“The gender gap definitely still exists in a variety of ways, many of which are widely publicized. For example, statistics say only 20% of individuals in tech are women, and only 11% percent of individuals in cybersecurity are women. We need more women in upper leadership, and the unequal wage issue is still a reality. I’d like to encourage women to take a proactive stance in not only building the solutions, but being a part of the solution. We need to continue encouraging females in STEM education and build more support structures for women throughout their careers.

Tech and cybersecurity can have a bad rap for being male-dominated, which can be a deterrent for women looking for diverse environments. When I first started in this industry, I was often the only female among male colleagues and felt extremely outnumbered at the big conferences. Now, years later, the community of women has gotten stronger and incredibly welcoming and embracing. It’s been slow, but it’s changing, so I encourage women to reach out, support each other, and not to feel discouraged.

My biggest piece of advice for women of all ages would be: ‘do not be afraid to use your voice.’ As women, we bring different ideas and strengths. Be confident in what you’re good at, pursue what you’re passionate about, and let that be the focal point, not the stereotypes.” – Yumi Nishiyama, director of global services, Exabeam 

“I have been in high tech for many years now and, while it is still a predominantly male-dominated industry, there is huge opportunity here for women, especially within the software, cybersecurity, cloud, and AI sectors. 

I have, and continue to, enjoy working in high tech – it is fast paced, never gets boring, and I love seeing how the technology changes – it keeps me on my toes! You have to be strong, and not easily intimidated to overcome bias that you might face, but that’s all part of learning, and you keep at it. Perseverance is important. And make sure you ask for what you deserve, I think women undersell themselves and so often that gets reflected in pay…be confident, believe in yourself and your work, and others will too.”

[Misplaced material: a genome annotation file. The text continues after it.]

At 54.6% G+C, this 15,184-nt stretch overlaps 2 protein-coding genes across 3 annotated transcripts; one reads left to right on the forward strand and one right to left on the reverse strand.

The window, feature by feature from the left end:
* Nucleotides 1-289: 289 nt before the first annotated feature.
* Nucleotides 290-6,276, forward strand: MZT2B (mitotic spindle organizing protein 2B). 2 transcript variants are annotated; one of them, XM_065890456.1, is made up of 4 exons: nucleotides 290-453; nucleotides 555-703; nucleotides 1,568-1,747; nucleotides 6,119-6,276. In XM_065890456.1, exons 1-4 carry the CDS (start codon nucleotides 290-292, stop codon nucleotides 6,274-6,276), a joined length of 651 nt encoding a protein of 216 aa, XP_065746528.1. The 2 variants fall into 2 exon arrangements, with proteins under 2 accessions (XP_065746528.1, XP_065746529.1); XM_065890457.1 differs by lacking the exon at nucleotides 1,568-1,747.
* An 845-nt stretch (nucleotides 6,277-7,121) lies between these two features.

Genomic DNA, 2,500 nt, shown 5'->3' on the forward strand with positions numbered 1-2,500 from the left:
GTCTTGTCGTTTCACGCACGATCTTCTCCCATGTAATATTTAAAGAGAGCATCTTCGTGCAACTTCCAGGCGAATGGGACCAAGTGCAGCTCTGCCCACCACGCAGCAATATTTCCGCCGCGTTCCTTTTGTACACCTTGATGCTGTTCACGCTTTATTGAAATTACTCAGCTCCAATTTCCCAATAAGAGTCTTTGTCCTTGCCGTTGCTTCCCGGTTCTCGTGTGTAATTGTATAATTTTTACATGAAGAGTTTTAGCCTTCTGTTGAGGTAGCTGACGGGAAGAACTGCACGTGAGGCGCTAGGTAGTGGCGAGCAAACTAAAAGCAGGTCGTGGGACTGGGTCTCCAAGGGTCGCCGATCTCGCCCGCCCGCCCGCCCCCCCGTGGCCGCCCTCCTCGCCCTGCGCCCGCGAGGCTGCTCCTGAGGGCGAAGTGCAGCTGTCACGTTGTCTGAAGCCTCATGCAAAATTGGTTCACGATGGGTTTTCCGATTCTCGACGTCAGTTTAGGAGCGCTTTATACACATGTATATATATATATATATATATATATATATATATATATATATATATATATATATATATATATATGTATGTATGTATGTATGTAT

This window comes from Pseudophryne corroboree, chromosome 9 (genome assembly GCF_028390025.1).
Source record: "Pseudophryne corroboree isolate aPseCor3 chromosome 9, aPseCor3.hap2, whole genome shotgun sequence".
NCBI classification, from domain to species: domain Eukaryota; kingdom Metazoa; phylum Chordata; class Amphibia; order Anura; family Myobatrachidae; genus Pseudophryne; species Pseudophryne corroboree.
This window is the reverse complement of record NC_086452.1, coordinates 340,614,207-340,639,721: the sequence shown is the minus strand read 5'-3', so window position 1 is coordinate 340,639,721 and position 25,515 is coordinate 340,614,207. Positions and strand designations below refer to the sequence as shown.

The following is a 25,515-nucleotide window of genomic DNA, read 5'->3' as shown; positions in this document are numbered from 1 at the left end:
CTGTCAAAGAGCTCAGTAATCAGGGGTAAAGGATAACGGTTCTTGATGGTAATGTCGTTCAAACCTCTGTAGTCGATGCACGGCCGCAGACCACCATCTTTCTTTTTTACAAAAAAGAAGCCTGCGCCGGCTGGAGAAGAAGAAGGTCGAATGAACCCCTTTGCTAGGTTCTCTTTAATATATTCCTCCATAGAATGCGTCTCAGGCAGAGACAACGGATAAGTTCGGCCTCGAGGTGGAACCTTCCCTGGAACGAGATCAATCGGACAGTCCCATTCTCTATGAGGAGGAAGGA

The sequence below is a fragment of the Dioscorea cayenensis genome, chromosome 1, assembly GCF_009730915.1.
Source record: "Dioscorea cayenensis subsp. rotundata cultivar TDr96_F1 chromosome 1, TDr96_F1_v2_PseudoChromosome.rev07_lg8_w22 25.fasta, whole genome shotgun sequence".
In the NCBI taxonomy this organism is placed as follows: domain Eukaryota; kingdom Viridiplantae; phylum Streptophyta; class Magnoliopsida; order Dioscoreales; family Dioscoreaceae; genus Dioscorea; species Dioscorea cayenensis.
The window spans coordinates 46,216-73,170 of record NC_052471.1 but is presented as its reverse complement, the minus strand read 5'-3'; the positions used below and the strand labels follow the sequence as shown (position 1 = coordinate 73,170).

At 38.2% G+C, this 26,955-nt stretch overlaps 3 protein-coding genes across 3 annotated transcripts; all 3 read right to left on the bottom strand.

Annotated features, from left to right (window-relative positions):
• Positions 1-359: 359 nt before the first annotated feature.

“For women in the technology industry, it can be a struggle to get people to trust and respect you upon first interaction.  Confidence and carrying yourself professionally amongst your peers are essential to earning respect.  

For women who are struggling in a male-dominated industry, the key is to not stop learning.  It helps with maintaining confidence in any situation and allows you to prove that you deserve to be there just as much as anyone else.  Don’t be afraid to speak up, either.  If you have something to share, don’t hide behind someone else – that’s how you gain the respect of the room.”

Young girls today need people surrounding them who can help to boost their confidence and inspire them to dream big and follow through on those dreams.  With social media all around us, girls are comparing themselves to other girls, causing a lot of self-doubt and lowering self-worth.  We need to make sure we’re constantly providing opportunities to grow their confidence and ensure they are focused on their own journey and not trying to be like someone else.

Reshma Saujani, founder of Girls Who Code, and Karlie Kloss, model and entrepreneur who started Kode with Klossy, are inspiring women to have an interest in technology.  They understand how important it is to get girls interested at a young age and help them build confidence in coding and engineering.  It’s awesome that they are inspiring women to have an interest in technology and to be proud of how smart they really are – I wish I had something like this when I was growing up.” –Jeannie Barry, director of technology enablement, ConnectWise 

 “As a sector devoted to innovation and connectivity, the technology industry is uniquely positioned to help close the gender gap in the workplace. Yet, as recently as 2016, 43 percent of the 150 highest-earning public companies in Silicon Valley had no female executive officers at all. As we celebrate the trailblazers of gender equality and women’s rights this International Women’s Day, we should also reflect on the differing and valuable perspectives that diverse voices bring to the table. We encourage everyone to celebrate the strong women in their lives, personally and professionally, and to empower the women in their organizations. Today, we encourage women in tech to own their voices, to value their intellect and skills.” – Estee Woods, director of public sector and public safety marketing, Cradlepoint